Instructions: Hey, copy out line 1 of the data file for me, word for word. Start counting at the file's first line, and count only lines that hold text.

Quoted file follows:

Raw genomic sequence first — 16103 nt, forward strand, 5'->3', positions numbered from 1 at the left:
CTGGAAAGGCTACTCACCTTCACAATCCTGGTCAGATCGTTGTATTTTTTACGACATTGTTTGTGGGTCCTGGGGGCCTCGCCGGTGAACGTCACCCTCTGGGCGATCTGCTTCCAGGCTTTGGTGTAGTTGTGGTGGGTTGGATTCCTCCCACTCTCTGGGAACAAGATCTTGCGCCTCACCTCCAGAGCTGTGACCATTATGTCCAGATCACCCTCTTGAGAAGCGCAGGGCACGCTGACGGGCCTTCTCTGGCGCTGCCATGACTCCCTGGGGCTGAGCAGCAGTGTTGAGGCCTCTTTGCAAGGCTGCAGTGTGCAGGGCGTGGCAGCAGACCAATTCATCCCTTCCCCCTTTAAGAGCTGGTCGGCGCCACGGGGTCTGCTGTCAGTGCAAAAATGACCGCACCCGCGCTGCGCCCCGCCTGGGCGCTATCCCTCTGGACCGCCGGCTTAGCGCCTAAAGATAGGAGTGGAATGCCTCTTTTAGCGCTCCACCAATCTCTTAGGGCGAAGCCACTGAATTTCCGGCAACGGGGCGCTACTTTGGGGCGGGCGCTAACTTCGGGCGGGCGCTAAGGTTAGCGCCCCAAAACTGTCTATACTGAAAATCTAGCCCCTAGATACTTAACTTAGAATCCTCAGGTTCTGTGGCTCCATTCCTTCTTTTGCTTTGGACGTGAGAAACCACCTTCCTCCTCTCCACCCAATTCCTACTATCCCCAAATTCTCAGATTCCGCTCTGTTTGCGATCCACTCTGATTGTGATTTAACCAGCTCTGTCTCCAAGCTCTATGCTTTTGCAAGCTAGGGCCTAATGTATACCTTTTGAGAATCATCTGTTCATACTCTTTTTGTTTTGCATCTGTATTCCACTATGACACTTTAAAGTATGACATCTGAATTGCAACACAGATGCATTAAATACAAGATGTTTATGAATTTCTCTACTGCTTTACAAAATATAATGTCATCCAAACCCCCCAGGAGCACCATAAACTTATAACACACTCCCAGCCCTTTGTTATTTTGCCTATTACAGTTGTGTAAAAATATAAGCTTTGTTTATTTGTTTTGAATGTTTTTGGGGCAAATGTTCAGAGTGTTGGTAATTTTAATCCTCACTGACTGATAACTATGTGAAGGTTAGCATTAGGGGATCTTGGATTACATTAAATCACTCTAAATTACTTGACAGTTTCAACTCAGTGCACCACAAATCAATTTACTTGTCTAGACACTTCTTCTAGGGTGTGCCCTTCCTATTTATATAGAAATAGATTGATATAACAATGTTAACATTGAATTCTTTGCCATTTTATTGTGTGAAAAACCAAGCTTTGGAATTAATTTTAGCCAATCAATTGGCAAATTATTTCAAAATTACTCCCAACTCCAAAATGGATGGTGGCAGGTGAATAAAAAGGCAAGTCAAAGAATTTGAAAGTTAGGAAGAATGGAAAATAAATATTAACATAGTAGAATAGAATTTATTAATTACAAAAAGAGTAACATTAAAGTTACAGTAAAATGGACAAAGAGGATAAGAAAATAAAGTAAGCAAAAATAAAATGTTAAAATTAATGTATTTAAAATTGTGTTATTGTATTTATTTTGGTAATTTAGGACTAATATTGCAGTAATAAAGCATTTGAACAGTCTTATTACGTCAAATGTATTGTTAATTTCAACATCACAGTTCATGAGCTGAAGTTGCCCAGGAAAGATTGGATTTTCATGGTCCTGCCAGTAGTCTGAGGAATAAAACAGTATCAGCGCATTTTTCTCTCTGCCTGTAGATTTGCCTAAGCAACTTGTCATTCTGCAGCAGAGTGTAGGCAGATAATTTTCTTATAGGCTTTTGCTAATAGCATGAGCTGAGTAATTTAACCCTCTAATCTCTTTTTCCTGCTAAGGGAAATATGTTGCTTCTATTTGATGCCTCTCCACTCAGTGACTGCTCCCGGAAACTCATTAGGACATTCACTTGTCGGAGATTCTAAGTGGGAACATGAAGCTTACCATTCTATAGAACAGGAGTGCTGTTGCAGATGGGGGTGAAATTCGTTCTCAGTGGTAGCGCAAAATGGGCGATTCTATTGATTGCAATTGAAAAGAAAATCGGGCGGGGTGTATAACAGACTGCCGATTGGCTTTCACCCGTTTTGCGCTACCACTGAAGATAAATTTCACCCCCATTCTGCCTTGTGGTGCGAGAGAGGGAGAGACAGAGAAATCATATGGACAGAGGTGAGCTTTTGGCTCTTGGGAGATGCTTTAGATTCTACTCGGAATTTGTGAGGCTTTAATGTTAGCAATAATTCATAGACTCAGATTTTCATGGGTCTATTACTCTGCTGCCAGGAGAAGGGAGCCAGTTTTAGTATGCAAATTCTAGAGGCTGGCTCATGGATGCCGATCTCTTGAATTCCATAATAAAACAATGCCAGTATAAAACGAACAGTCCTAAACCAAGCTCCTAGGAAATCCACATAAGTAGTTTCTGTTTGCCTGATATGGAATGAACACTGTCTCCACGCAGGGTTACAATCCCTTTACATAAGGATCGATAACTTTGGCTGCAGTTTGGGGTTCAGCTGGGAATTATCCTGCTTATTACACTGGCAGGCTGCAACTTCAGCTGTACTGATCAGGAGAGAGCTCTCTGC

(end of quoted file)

Raw genomic sequence first — 16103 nt, forward strand, 5'->3', positions numbered from 1 at the left: